After months of tense negotiation, sensational reports, scathing denials, shuttered banks and capital controls, it looks like Greece is finally about to sign on the dotted line and approve its bailout deal.
Today the country’s parliamentarians vote on whether to approve the bailout deal that was finalised by finance minister Euclid Tsakalotos and the country’s European creditors earlier this week.
Greece agreed to a series of painful and largely unwanted structural reforms, like phasing out early retirement and privatising Greek state assets like it’s going out of fashion.
The fiscal plans they have had to sign up to look slightly less austere than they previously did — they’re being asked to run a primary surplus (a budget surplus before accounting for debt interest) of just 0.5% of GDP next year, as opposed to the 2% they were being asked to previously — but that largely reflects the massive damage done to the Greek economy by the recent months of bank closures and capital controls.
Prime Minister Alexis Tsipras in likely to find agreement on the bailout in parliament, though many of those voting in favour of it will be his opposition. Most of those voting against will be from Syriza, his own party.
One of those will likely be former finance minister Yanis Varoufakis, who says that the deal “won’t work.”
The Eurogroup of eurozone finance ministers have scheduled a meeting on Friday to sign the deal off on their end. Though that seems more likely than not to go ahead, Finland’s government has expressed reservations, and the country’s deeply eurosceptic foreign minister says the bailout may not get Finnish cooperation.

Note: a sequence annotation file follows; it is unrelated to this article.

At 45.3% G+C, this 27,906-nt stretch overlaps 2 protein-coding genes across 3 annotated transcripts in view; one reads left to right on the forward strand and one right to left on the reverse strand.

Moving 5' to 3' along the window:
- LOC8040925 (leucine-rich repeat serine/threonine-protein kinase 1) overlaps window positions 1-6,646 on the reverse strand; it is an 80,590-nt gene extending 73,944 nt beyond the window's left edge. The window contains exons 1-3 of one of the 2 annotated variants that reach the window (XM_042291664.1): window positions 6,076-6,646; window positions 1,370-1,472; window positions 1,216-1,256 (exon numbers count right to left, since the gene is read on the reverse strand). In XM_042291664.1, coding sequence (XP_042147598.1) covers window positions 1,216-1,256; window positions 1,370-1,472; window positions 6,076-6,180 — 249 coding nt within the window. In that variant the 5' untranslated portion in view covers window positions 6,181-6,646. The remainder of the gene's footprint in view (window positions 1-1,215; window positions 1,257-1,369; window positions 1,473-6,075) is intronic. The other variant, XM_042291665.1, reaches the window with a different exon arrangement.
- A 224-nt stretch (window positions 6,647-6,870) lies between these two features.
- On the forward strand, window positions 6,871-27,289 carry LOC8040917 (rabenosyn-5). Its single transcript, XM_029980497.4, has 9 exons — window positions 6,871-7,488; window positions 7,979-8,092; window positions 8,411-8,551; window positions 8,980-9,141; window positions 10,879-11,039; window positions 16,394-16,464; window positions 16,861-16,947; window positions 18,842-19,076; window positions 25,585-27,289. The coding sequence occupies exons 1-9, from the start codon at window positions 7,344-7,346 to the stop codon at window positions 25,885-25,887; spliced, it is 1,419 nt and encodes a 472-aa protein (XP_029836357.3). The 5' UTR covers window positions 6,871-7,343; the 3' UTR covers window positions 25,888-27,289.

The International Monetary Fund has already bowed out of the bailout at this point, calling it unsustainable due to the lack of debt relief attached to the programme.
That may cause some angst, particularly among German lawmakers, but most analysts seem to think that the deal isn’t going to be derailed, given that it’s come this far already.
Of course, this won’t be the end of Greece’s challenges with bailouts. Getting debt relief from its European creditors requires that the country passes reviews assessing its implementation of the deal. Since parts of it (for example the privatisation programme) have absurdly optimistic goals, that’s going to be extremely difficult.
The current government is ideologically opposed to the sort of policies it’s now having to endorse, and it’s hard to imagine that there won’t be huge stumbling blocks down the road. Syriza’s left platform has been unsurprisingly unimpressed with the recent direction of the leadership, and Greek consultancy Macropolis has even argued that a full split and snap elections could be possible.
So event if things from Athens seem a little quieter for a while, it will probably be back in international headlines before you know it.